While the mainstream media debates the future of the Chinese economy, the opportunist understands that China’s rapid economic growth path is only just now starting to bear fruit. We are at the beginning of a new chapter in the Chinese economy: the age of outbound private investment.
It is no secret that during China’s historic economic rise, the country has made significant investments abroad. But up until just a few years ago, a vast majority of this investment was state-led. According to the Rhodium Group, from 2000 – 2011, 70% of China’s outbound investment was carried out by state-owned enterprises. The economic climate has changed drastically in a short amount of time. In 2012, private firms represented 80% of China’s outbound transactions, and just this year, private companies accounted for 16 out of 17 Chinese outbound M&A deals.
Private firms are increasingly looking into more mature markets like the United States to grow their companies. Top industries of choice for Chinese firms include engineering and contracting, energy and mining, household appliances, automotive, and financial services. These types of investments save and even create jobs in the United States, further integrating our two economies and building a great pie.
Recently, there have been a few high profile purchases by large Chinese companies. Last year, Chinese real estate and entertainment conglomerate, Dalian Wanda Group, purchased AMC Theatres for over $2 billion, and is gearing up to use it as a platform for further expansion into the U.S. market. Even more recently, China’s biggest pork producer, Shuanghui International, bought out Virginia-based pork producer Smithfield foods for $4.7 billion.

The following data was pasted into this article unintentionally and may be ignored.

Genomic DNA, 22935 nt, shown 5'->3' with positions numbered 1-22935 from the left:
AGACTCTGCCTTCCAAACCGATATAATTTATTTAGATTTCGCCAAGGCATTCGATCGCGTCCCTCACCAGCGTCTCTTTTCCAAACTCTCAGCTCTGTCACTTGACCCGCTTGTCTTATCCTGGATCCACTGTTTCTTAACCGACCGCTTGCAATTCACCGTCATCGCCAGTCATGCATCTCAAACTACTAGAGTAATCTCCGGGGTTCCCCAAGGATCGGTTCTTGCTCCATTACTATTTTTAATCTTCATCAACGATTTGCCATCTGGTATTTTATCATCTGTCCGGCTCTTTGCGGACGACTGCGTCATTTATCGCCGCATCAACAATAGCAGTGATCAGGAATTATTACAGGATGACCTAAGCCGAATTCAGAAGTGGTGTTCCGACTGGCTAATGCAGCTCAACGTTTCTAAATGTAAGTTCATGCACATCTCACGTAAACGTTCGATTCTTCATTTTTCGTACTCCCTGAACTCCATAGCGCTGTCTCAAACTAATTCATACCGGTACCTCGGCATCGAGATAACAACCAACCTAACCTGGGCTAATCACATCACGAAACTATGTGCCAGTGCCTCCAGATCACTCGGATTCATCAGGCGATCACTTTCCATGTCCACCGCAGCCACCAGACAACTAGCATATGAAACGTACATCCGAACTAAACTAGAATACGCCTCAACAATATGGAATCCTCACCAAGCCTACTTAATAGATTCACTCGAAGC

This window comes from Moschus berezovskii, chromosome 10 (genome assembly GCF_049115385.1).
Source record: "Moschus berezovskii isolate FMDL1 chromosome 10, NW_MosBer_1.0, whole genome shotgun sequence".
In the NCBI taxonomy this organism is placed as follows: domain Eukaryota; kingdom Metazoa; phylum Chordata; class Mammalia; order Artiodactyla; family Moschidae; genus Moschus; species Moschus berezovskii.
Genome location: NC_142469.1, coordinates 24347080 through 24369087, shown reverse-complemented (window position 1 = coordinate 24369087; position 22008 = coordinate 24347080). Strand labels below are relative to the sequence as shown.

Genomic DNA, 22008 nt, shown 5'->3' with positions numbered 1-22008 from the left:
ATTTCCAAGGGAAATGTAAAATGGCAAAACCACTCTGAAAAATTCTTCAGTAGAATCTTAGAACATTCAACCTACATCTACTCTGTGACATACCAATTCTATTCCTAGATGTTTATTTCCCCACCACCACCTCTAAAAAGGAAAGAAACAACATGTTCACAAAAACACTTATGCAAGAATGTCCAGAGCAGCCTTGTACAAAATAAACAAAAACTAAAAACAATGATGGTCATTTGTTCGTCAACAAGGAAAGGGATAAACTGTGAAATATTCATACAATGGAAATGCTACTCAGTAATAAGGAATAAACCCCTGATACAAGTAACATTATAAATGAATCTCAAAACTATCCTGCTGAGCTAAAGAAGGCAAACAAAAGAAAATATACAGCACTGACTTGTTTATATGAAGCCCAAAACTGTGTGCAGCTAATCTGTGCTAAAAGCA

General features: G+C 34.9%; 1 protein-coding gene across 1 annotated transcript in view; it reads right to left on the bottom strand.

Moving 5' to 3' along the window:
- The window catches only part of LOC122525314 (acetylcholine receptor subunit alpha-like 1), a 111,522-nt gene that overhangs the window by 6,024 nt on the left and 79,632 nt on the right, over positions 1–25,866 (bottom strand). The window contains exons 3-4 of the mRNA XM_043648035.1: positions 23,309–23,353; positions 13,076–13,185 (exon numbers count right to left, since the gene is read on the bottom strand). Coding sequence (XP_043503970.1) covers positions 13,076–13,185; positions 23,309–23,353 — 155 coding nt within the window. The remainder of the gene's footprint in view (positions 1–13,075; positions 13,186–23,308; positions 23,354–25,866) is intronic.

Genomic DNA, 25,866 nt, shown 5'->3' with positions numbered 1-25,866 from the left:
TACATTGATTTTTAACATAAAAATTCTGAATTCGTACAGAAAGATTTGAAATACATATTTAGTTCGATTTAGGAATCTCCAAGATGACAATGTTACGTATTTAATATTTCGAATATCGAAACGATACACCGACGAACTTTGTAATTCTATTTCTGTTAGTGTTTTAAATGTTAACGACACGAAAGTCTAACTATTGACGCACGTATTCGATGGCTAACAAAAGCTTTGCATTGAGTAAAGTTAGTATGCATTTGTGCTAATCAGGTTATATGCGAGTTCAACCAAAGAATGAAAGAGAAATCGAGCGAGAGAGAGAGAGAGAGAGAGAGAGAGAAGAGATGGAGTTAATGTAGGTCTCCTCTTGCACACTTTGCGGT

It’s Not Just About the Companies, It is About the People
These large-scale private purchases are merely harbingers of a greater trend of private investment and people flow between the United States and China. It truly is the dawning of a new age.
Chinese individuals are more and more looking for ways to get their assets out of China. They are spurred not only by uncertainties about the future of the Chinese market, but also certain present realities. A great majority of China’s private wealth has been built on real estate. But now, in an effort to push down inflation and prevent a housing bubble, the Chinese government has been imposed strict regulations on real estate speculation. In Beijing, for example, the purchase of a pre-owned home is now subject to a 20% tax. On top of that, even owning a second home in Beijing has been banned for new buyers.
There seem to be more changes on the horizon that are causing Chinese investors to look outward. The Chinese weibosphere (equivalent of U.S “twittersphere”) went crazy early in October when a State Council member announced that as part of the upcoming plenary session, the government is considered installing an inheritance tax.
In light of all of all this, entrepreneurial Chinese are wasting no time figuring out ways to get around this by getting out. Emigration to the West has become a preferred option. Tens of thousands of Chinese high net worth individuals are emigrating every year. They see an American green card or other residency permits in Western countries as a safety precaution; a vehicle to make it easier to move money, and their families, out.